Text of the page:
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Assumed Mean Method

The assumed mean method is a technique used in statistics to calculate the arithmetic mean. It is a useful shortcut method to calculate the mean from a set of data. 

Assumed Mean Method Formula

Here, we present the assumed mean method formula for different kinds of data.

Discrete Data

Let us consider a collection of \(\boldsymbol{N}\) values whose mean we have to find. Each value is denoted by \(x_i\). We make a guess and choose an approximate mean, \(x_0\), roughly in the middle of the data. This is called the assumed mean.

Then, we calculate deviations from the assumed mean, defined as:

\(d_i = x_i – x_0\)

Now, we add up these deviations for all values in the data. 

\(A = \sum_{i=1}^N d_i\)

This is divided by the total number of observations \(N\). This value \(D\) is the difference between the actual mean and the assumed mean.

\(D = \frac{A}{N}\)

Finally, the actual mean is obtained as follows.

\(\bar{x} = x_0 + D\)

Grouped Data

The process is very similar in grouped data. The only major differences are as follows:

  1. For each class, the assumed mean is subtracted from the class mark (midpoint) of class interval.
  2. The individual deviations \(d_i\) is multiplied by the frequency \(f_i\) of the class intervals.

Thus, the assumed mean formulae become,

\(d_i = x_i – x_0\) 

Where, \(x_i\) are class marks.

\(A = \sum_{i=1}^N f_i d_i\)

Where, \(f_i\) is class frequency.

\(D = \frac{A}{N}\)

Finally, 

\(\bar{x} = x_0 + D\)

Applications of Assumed Mean Method

This method can be used to make the calculation of mean much faster by hand. If the assumed mean is chosen well, the deviations tend to be small and almost cancel out, making the addition easier. 

The process used for grouped data also speeds up the procedure very much, providing accurate results. 

Example Questions

Question 1. Find the mean of this set of values by assumed mean method. 
91, 48, 9, 37, 6, 42, 23, 45, 63, 84, 88, 29, 28, 10, 8 

Solution. Let us assume mean \(x_0 = 40\). Then the deviations \(x_i\) from mean become,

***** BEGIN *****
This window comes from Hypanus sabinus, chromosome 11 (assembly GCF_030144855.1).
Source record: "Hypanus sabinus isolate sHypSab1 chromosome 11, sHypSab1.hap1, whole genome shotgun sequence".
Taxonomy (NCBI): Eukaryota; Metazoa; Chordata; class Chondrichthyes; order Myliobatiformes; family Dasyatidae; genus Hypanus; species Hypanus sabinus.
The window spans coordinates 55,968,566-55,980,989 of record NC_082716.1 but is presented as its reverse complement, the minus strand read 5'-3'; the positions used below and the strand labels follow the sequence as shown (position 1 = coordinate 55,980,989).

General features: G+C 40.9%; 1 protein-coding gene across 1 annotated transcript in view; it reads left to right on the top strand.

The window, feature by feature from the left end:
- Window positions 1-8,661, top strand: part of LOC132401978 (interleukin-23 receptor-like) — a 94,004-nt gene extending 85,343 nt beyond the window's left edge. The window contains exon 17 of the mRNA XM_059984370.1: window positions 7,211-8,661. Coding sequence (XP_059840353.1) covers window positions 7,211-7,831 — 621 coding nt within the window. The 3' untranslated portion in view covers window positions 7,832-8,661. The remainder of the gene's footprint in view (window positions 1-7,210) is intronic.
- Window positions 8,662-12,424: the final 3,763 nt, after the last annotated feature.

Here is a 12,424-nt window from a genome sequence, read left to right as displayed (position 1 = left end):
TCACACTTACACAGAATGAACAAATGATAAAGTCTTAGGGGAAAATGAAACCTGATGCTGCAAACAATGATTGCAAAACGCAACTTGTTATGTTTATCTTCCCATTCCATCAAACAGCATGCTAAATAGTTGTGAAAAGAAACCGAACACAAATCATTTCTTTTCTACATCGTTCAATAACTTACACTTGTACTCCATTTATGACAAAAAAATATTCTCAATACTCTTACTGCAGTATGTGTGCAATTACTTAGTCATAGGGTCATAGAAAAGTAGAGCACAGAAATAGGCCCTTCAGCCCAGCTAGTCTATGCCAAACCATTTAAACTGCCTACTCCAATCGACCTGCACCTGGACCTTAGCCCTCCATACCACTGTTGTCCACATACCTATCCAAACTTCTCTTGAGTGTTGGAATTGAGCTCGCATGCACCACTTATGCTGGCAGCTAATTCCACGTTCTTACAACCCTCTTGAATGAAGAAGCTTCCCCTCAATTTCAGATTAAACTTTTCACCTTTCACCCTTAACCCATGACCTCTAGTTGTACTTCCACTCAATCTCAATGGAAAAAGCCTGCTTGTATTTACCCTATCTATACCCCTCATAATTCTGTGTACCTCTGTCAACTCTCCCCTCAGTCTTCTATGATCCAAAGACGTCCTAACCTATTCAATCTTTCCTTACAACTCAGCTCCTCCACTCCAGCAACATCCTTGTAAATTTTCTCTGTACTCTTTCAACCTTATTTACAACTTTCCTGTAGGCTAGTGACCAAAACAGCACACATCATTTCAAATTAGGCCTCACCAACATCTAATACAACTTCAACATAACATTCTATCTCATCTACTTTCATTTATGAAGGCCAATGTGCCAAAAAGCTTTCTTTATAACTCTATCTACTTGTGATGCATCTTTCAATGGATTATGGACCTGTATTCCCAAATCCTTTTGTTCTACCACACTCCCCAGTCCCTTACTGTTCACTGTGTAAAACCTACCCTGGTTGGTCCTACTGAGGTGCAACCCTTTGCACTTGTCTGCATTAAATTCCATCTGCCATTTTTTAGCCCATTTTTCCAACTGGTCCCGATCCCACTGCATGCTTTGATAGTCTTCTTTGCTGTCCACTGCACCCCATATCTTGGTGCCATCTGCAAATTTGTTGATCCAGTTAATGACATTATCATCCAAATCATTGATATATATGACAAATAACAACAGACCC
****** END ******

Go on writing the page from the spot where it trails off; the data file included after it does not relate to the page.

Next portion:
\(51, 8, -31, -3, -34, 2, -17, 5, 23, 44, 48, -11, -12, -30, -32\)

Now, we have their sum \(A = 11\).

Now, the difference \(D\) between actual mean and assumed mean is

\(D = \frac{A}{N}\)

So, \(D = \frac{11}{15} = 0.733\). 

Finally, the actual mean is given by,

\(\bar{x} = x_0 + D = 40 + 0.733 = 40.733\)

So the mean of the above data is \(\bar{x} = 40.733\). A good choice of assumed mean simplified the process significantly. 

Question 2. Find the mean of the following data, using classes of width 10.

66,75,79,56,61,77,92,75,78,51,82,85,59,66,91,98,90,73,71,83,85,91,77,70

Solution. Let us group the data into the following classes: \(50-60, 60-70, 70-80, 80-90, 90-100\). Then we have can arrange the required values in a table as follows. Let us assume a mean of 75.

Class IntervalClass MarkFrequency \(\boldsymbol{f_i}\)Deviation \(\boldsymbol{d_i}\)\(f_i \times d_i\)
50 – 60553-20-60
60 – 70653-10-30
70 – 8075900
80 – 90854+10+40
90 – 100955+20+100
Sum\(N = 24\)\(A = +50\)

Thus, we get \(D = \frac{A}{N} = \frac{50}{24}\). So, \(D \approx 2.1\). 

We then have the actual mean as follows.

\(
\begin{align}
\bar{x} & = x_0 + D \\
& = 75 + \frac{50}{24} \\
& \approx 75 + 2.1 \\
\bar{x} & = 77.1
\end{align}
\)

FAQs

How do you calculate the assumed mean?

We calculate the mean by the assumed mean method for a series of \(N\) values \(x_i\) as follows.
1. Assume a mean \(x_0\).
2. Calculate deviations \(d_i = x_i – x_0\) from assumed mean, for each \(x_i\).
3. Sum the deviations for all values. \(A =  \sum_{i=1}^N d_i\).
4. Calculate \(D = \frac{A}{N}\).
Find actual mean \(\bar{x}\) as follows: \(\bar{x} = x_0 + D\).

How can you find the mean for grouped data by the assumed mean method? 

The process is the same as the method used for discrete data, with the only differences being:
1. The values \(x_i\) become the class-marks for each class interval.
2. The deviations \(d_i\) are multiplied by the frequency \(f_i\) of each class interval before being added.
In short,
\(\bar{x} = x_0 + \frac{\sum f_i d_i}{N}\)
Where, \(N = \sum f_i\)

What is the difference between actual mean and assumed mean?

The actual mean \(\bar{x}\) is the real arithmetic mean of the given data.
The assumed mean \(x_0\) is a guess of the approximate value for the mean. It is used in the assumed mean method to simplify calculations. 

How can you find standard deviation by the assumed mean method?

We define, \(B = \sum_{i=1}^N {d_i}^2\). 
Then, we have standard deviation \(\sigma\) as,
\(\sigma = \sqrt{\frac{B-ND^2}{N}}\)
Where, \(N\) is number of observations, \(D\) is difference between \(\bar{x}\) and \(x_0\) as defined above.  

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